This work presents a comprehensive study on the effects of the Friction-based Injection Clinching Joining (F-ICJ) process on the microstructure and local properties of the stake head. The manuscript evaluates the consequences on the quasi-static mechanical performance of hybrid joints of amorphous polyetherimide (PEI) with aluminium AA6082. Through an overlay of microhardness map on a cross-polarized transmitted-light optical microscopy (CP-TLOM) image, two lower-strength microstructural zones in the PEI stake head were observed: a plastically-deformed zone (PDZ) and a thermo-mechanically-affected zone (PTMAZ). When compared to the base material, PDZ and PTMAZ have a reduction of 12%–16% and 8%–12%, respectively, in local mechanical properties. The reduced local strength was associated with distinct volumes of loosely packed PEI chains with unsteady chain conformation and thus larger free volume in the affected regions. The mechanical strength reduction is reversible through physical aging by thermal annealing the joints, which additionally shows that process-induced thermomechanical degradation of PEI by chain scission, as evidenced by size exclusion chromatography (SEC) analysis, does not appear to affect local mechanical strength. An evaluation of typical loading regimes of staked joints in lap shear (average ultimate force of 1419 ± 43 N) and cross tensile (average ultimate force of 430 ± 44 N) testing indicates that the process-induced changes of PEI do not compromise the global mechanical performance of such a structure. These findings provide a better understanding of the relationships between processing, microstructure, and properties for further F-ICJ process optimization. Full article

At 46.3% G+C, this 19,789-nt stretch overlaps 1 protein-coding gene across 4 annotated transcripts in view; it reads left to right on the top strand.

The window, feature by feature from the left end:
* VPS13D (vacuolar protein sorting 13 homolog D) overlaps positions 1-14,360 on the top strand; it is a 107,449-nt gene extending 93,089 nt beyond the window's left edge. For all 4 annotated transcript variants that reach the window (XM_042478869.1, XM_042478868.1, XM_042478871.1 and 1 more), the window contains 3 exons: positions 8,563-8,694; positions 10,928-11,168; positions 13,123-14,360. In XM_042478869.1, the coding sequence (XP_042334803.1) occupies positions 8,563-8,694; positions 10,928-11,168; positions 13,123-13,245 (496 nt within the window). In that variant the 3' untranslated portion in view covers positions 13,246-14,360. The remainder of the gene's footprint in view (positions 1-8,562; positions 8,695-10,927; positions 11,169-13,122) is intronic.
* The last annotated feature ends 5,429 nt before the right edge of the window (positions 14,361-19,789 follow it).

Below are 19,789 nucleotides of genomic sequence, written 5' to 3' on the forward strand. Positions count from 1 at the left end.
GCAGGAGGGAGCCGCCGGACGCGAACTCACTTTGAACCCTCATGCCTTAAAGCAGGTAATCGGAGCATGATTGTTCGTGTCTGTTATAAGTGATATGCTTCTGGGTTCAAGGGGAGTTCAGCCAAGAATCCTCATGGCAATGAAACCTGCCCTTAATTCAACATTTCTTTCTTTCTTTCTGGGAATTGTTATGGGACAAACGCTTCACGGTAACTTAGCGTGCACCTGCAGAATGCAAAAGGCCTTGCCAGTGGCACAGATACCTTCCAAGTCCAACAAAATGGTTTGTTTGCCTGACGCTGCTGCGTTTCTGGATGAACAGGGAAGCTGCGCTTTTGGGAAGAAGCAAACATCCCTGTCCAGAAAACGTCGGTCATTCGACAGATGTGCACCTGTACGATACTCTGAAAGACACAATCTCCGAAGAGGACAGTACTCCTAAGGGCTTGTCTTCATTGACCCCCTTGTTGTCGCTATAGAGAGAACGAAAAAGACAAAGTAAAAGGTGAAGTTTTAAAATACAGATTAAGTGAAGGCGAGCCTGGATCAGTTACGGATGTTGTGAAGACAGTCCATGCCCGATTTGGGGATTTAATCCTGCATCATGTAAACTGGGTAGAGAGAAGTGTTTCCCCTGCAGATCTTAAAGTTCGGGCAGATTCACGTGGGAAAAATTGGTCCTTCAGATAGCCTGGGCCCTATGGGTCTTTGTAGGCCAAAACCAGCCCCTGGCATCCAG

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Article
CFRP Thin-Ply Fibre Metal Laminates: Influences of Ply Thickness and Metal Layers on Open Hole Tension and Compression Properties
Materials 2020, 13(4), 910; https://doi.org/10.3390/ma13040910 - 18 Feb 2020
Cited by 9 | Viewed by 1753
Abstract
Thin-ply laminates exhibit a higher degree of freedom in design and altered failure behaviour, and therefore, an increased strength for unnotched laminates in comparison to thick-ply laminates. For notched laminates, the static strength is strongly decreased; this is caused by a lack of [...] Read more.
Thin-ply laminates exhibit a higher degree of freedom in design and altered failure behaviour, and therefore, an increased strength for unnotched laminates in comparison to thick-ply laminates. For notched laminates, the static strength is strongly decreased; this is caused by a lack of stress relaxation through damage, which leads to a higher stress concentration and premature, brittle failure. To overcome this behaviour and to use the advantage of thin-ply laminates in areas with high stress concentrations, we have investigated thin-ply hybrid laminates with different metal volume fractions. Open hole tensile (OHT) and open hole compression (OHC) tests were performed with quasi-isotropic carbon fibre reinforced plastic (CFRP) specimens. In the area of stress concentration, 90° layers were locally substituted by stainless steel layers of differing volume fractions, from 12.5% to 25%. The strain field on the specimen surface was evaluated in-situ using a digital image correlation (DIC) system. The embedding of stainless steel foils in thin-ply samples increases the OHT strength up to 60.44% compared to unmodified thin-ply laminates. The density specific OHT strength is increased by 33%. Thick-ply specimens achieve an OHC strength increase up to 45.7%, which corresponds to an increase in density specific strength of 32.4%. Full article